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On the importance of preserving lantern slide collections

In the latest Library Blog post, Rebecca Cairns explores the photographic collection of Robert Lloyd Praeger (1865-1953) at the Royal Irish Academy.

The Royal Irish Academy acquired the Robert Lloyd Praeger (1865-1953) collection in 1952. Upon intake, the collection had been split into various trunks, which contained hundreds of items relating to the natural sciences—including papers, pamphlets, and photographs. The bulk of the photographs found in the collection are glass plate negatives and prints, many of which were produced by Irish photographer Robert John Welch (1859-1936). Praeger and Welch were avid collectors, and both were active in Ireland’s naturalist circles. Praeger himself had joined the Belfast Naturalists’ Field Club (BNFC) at the young age of eleven, and later joined the Dublin Naturalists’ Field Club (DNFC) in 1893.

Fig.1 Portrait of Robert Lloyd Praeger, MRIA
photographed by A.R. Hogg (RIA Photo Series 20/Box 2)

Fig.2 Portrait of Robert John Welch, around 1890
(Irish Naturalists’ Journal, obituary notice for R.J. Welch, vi:6 Nov. 1936)

The field clubs attracted both amateurs and professionals who had an interest in the fields of botany, zoology, geology, and archaeology. As many of Praeger and Welch’s photographs make clear, members frequently attended expeditions throughout Ireland to study, observe and collect ‘specimens’. The specimens—as well as the photographs of them—would later be shared with others during meetings.

Fig.3 The way some Irish Naturalists studied nature,” Belfast and Dublin Naturalist Field Clubs taking tea at Slieve Glah, Cavan, July 1896.
R. L. Praeger is standing to the left of the table Photographed by Robert John Welch (RIA Photo Series 18/Box 7)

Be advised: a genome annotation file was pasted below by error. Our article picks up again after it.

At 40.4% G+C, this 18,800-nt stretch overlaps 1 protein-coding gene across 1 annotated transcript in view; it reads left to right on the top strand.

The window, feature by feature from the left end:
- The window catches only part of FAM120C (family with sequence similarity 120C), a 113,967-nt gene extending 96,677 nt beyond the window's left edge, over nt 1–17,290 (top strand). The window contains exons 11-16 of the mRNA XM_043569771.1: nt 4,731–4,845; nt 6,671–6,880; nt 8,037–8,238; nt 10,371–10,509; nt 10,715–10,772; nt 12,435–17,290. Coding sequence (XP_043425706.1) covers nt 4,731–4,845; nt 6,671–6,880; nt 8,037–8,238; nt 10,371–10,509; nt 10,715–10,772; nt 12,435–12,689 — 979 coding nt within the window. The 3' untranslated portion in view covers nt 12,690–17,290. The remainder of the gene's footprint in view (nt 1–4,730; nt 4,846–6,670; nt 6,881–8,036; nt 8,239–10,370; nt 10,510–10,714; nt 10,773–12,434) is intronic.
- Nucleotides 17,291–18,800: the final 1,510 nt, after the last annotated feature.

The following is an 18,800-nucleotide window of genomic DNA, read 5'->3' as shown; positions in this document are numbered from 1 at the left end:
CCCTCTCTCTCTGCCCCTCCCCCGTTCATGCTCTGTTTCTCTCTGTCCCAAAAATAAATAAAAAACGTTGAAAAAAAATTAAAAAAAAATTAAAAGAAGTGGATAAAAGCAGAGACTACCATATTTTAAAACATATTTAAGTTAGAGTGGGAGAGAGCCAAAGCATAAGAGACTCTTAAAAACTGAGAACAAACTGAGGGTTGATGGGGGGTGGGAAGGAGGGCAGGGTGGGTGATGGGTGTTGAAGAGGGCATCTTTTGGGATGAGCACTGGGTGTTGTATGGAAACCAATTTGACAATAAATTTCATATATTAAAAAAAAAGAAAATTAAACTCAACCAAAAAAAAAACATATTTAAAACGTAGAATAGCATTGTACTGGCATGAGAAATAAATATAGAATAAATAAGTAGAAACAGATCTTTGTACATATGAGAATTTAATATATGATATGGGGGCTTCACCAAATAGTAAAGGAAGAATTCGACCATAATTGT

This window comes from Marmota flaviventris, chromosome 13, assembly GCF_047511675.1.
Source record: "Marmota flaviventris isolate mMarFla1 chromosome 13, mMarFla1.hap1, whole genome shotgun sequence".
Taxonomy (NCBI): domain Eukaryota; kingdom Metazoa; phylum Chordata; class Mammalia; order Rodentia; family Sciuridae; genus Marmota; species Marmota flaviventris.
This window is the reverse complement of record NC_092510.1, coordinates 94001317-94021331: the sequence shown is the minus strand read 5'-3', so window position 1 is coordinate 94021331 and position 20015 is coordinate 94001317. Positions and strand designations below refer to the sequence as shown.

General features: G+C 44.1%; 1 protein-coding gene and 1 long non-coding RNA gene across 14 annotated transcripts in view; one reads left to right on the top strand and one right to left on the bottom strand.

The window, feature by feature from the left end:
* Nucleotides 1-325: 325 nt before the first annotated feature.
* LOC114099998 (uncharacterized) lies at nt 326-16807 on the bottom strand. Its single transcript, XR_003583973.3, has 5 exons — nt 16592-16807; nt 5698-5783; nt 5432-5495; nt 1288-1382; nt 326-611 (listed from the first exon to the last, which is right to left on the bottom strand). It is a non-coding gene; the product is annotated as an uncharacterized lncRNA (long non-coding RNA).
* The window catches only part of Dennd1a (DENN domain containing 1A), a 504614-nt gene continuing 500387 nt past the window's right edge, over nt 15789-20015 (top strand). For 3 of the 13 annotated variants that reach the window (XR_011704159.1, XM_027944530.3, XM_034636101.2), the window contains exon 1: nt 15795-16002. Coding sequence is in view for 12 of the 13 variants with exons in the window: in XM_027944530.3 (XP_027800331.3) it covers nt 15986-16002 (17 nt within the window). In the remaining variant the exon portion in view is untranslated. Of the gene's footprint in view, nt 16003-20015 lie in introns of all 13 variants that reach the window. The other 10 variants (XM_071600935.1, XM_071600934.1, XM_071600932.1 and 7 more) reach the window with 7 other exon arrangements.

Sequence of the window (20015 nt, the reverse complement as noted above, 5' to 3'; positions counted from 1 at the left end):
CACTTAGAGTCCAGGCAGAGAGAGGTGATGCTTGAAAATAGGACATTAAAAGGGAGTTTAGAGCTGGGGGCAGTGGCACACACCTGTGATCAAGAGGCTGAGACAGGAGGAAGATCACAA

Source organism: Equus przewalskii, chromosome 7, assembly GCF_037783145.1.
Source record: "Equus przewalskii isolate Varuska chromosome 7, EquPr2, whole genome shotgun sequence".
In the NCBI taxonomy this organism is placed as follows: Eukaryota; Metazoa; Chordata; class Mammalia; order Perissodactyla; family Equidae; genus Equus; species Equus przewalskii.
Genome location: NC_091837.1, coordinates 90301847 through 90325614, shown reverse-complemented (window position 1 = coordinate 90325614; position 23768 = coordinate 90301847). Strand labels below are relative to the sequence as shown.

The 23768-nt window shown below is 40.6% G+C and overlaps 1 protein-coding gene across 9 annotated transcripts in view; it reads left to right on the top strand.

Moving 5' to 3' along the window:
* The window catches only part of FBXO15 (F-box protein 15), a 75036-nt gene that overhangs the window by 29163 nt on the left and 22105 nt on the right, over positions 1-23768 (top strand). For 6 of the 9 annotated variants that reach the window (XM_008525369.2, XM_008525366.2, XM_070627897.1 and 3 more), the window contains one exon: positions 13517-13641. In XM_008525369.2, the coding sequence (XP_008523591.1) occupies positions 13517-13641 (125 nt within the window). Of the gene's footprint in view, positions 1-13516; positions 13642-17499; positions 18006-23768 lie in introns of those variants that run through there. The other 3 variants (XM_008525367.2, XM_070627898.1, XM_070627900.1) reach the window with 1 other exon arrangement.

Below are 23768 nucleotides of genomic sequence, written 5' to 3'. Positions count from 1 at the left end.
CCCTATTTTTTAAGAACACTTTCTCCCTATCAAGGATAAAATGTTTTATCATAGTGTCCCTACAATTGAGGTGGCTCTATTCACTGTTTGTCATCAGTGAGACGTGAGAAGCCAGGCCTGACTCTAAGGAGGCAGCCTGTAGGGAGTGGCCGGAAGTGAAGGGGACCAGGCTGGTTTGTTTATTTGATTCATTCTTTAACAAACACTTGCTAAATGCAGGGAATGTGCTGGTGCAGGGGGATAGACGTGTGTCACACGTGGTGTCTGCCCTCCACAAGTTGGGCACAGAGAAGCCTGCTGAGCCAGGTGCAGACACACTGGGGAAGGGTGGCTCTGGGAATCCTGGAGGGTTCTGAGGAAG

Alongside Welch, other well-known photographers from Ireland—including Alexander Robert Hogg (1870-1939) and William Alfred Green (1870-1958)—played an important role within these naturalist circles. The photographs made during expeditions reflect various areas of the natural sciences: expansive landscapes, colonies of seabirds, or fragments of corals and seaweed. Photographs of materials found across Ireland serve as proof of the discovery of new species of wildflowers, of molluscs and other curiosities. The images helped others understand the geology, flora and fauna of the island.

Fig.4 “On the Limestone Terraces of the Burren, Co. Clare” photographed by Robert John Welch.

History of the Lantern Slide

During field club meetings, a lanternist would project photographic images produced from expeditions onto a screen so members could observe the images in detail and discuss them. The photographs that were being projected were called lantern slides; projected through a magic (or optical) lantern.

Fig.5 Lantern slide projector at the Royal Irish Academy Library

The earliest known lantern shows can be traced back to approximately 1720, but it was between the nineteenth and twentieth centuries when projection had become exceedingly popular in the field of entertainment. Lantern slides would later become integral for education and research. When used for entertainment, a lantern show would usually consist of an audience seated in complete darkness; a narrator guiding people through an engrossing story while a projectionist flipped the slides. When the lantern slide industry began to shift away from entertainment and towards education, slides were produced in large quantities by manufacturers across Europe and North America and were distributed globally.

Lantern slides were commonly used in the fields of natural history and sciences because they allowed for the sharing of images of specimens and scientific findings with large audiences. For example, a lecturer could share an image of a specimen which had been photographed microscopically: such as details of a tendril, the comb fragments of a beehive, or the intricate patterns found on the wings of a butterfly. They were also popularly used within the field of medicine.